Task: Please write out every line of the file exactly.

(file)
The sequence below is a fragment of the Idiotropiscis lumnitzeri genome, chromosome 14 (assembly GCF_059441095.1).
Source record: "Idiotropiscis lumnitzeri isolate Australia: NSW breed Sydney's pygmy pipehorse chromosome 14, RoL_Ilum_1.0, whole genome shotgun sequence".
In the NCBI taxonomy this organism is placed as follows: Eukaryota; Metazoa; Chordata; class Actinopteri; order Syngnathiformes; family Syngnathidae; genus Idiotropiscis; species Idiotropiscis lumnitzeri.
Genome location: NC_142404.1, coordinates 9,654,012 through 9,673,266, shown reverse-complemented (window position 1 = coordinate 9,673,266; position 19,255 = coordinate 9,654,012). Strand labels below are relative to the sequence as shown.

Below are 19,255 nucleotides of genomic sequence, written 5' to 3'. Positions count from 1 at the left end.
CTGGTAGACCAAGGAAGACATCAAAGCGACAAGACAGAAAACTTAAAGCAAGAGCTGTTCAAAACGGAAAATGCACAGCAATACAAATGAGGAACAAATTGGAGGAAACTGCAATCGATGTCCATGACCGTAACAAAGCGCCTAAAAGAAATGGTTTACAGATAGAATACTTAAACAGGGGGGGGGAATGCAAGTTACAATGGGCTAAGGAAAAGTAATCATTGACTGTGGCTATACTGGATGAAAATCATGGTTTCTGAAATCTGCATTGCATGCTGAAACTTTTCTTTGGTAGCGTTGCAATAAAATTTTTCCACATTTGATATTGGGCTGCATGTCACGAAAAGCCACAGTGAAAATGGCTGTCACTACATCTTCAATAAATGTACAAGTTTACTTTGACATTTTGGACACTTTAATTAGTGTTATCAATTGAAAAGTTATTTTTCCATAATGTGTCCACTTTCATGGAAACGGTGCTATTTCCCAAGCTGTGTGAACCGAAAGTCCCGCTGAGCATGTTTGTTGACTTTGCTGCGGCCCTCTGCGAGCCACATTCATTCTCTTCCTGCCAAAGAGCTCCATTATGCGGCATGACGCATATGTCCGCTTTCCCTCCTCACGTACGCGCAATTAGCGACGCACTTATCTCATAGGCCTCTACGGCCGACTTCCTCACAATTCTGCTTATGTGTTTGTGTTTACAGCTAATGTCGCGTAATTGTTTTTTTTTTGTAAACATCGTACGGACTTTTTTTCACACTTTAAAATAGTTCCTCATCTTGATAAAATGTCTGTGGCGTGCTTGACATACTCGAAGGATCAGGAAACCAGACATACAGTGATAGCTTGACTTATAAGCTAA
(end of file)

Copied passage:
The sequence below is a fragment of the Idiotropiscis lumnitzeri genome, chromosome 14 (assembly GCF_059441095.1).
Source record: "Idiotropiscis lumnitzeri isolate Australia: NSW breed Sydney's pygmy pipehorse chromosome 14, RoL_Ilum_1.0, whole genome shotgun sequence".
In the NCBI taxonomy this organism is placed as follows: Eukaryota; Metazoa; Chordata; class Actinopteri; order Syngnathiformes; family Syngnathidae; genus Idiotropiscis; species Idiotropiscis lumnitzeri.
Genome location: NC_142404.1, coordinates 9,654,012 through 9,673,266, shown reverse-complemented (window position 1 = coordinate 9,673,266; position 19,255 = coordinate 9,654,012). Strand labels below are relative to the sequence as shown.

Below are 19,255 nucleotides of genomic sequence, written 5' to 3'. Positions count from 1 at the left end.
CTGGTAGACCAAGGAAGACATCAAAGCGACAAGACAGAAAACTTAAAGCAAGAGCTGTTCAAAACGGAAAATGCACAGCAATACAAATGAGGAACAAATTGGAGGAAACTGCAATCGATGTCCATGACCGTAACAAAGCGCCTAAAAGAAATGGTTTACAGATAGAATACTTAAACAGGGGGGGGGAATGCAAGTTACAATGGGCTAAGGAAAAGTAATCATTGACTGTGGCTATACTGGATGAAAATCATGGTTTCTGAAATCTGCATTGCATGCTGAAACTTTTCTTTGGTAGCGTTGCAATAAAATTTTTCCACATTTGATATTGGGCTGCATGTCACGAAAAGCCACAGTGAAAATGGCTGTCACTACATCTTCAATAAATGTACAAGTTTACTTTGACATTTTGGACACTTTAATTAGTGTTATCAATTGAAAAGTTATTTTTCCATAATGTGTCCACTTTCATGGAAACGGTGCTATTTCCCAAGCTGTGTGAACCGAAAGTCCCGCTGAGCATGTTTGTTGACTTTGCTGCGGCCCTCTGCGAGCCACATTCATTCTCTTCCTGCCAAAGAGCTCCATTATGCGGCATGACGCATATGTCCGCTTTCCCTCCTCACGTACGCGCAATTAGCGACGCACTTATCTCATAGGCCTCTACGGCCGACTTCCTCACAATTCTGCTTATGTGTTTGTGTTTACAGCTAATGTCGCGTAATTGTTTTTTTTTTGTAAACATCGTACGGACTTTTTTTCACACTTTAAAATAGTTCCTCATCTTGATAAAATGTCTGTGGCGTGCTTGACATACTCGAAGGATCAGGAAACCAGACATACAGTGATAGCTTGACTTATAAGCTAA